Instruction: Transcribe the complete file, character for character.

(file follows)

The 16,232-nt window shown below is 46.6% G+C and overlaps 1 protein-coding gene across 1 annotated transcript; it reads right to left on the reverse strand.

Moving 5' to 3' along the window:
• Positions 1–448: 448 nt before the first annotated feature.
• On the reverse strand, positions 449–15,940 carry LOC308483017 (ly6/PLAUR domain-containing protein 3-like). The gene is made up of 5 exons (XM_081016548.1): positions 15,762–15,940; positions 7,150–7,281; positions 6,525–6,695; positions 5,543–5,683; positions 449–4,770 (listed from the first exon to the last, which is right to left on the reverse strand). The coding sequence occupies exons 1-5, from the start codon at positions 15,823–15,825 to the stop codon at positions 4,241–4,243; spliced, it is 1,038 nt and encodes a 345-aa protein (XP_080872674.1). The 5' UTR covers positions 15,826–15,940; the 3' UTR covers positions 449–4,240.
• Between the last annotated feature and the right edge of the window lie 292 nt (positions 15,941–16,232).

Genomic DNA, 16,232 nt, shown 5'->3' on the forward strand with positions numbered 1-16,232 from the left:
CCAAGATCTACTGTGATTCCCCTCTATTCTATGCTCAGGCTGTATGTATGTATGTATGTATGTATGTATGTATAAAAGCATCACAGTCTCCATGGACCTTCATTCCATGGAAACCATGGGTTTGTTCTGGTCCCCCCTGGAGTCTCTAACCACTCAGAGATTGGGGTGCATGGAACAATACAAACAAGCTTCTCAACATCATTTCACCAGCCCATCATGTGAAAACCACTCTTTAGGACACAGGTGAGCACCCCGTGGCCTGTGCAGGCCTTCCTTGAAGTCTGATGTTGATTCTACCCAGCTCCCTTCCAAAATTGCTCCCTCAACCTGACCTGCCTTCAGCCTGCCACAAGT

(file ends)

The 16,232-nt window shown below is 46.6% G+C and overlaps 1 protein-coding gene across 1 annotated transcript; it reads right to left on the reverse strand.

Moving 5' to 3' along the window:
• Positions 1–448: 448 nt before the first annotated feature.
• On the reverse strand, positions 449–15,940 carry LOC308483017 (ly6/PLAUR domain-containing protein 3-like). The gene is made up of 5 exons (XM_081016548.1): positions 15,762–15,940; positions 7,150–7,281; positions 6,525–6,695; positions 5,543–5,683; positions 449–4,770 (listed from the first exon to the last, which is right to left on the reverse strand). The coding sequence occupies exons 1-5, from the start codon at positions 15,823–15,825 to the stop codon at positions 4,241–4,243; spliced, it is 1,038 nt and encodes a 345-aa protein (XP_080872674.1). The 5' UTR covers positions 15,826–15,940; the 3' UTR covers positions 449–4,240.
• Between the last annotated feature and the right edge of the window lie 292 nt (positions 15,941–16,232).

Genomic DNA, 16,232 nt, shown 5'->3' on the forward strand with positions numbered 1-16,232 from the left:
CCAAGATCTACTGTGATTCCCCTCTATTCTATGCTCAGGCTGTATGTATGTATGTATGTATGTATGTATGTATAAAAGCATCACAGTCTCCATGGACCTTCATTCCATGGAAACCATGGGTTTGTTCTGGTCCCCCCTGGAGTCTCTAACCACTCAGAGATTGGGGTGCATGGAACAATACAAACAAGCTTCTCAACATCATTTCACCAGCCCATCATGTGAAAACCACTCTTTAGGACACAGGTGAGCACCCCGTGGCCTGTGCAGGCCTTCCTTGAAGTCTGATGTTGATTCTACCCAGCTCCCTTCCAAAATTGCTCCCTCAACCTGACCTGCCTTCAGCCTGCCACAAGT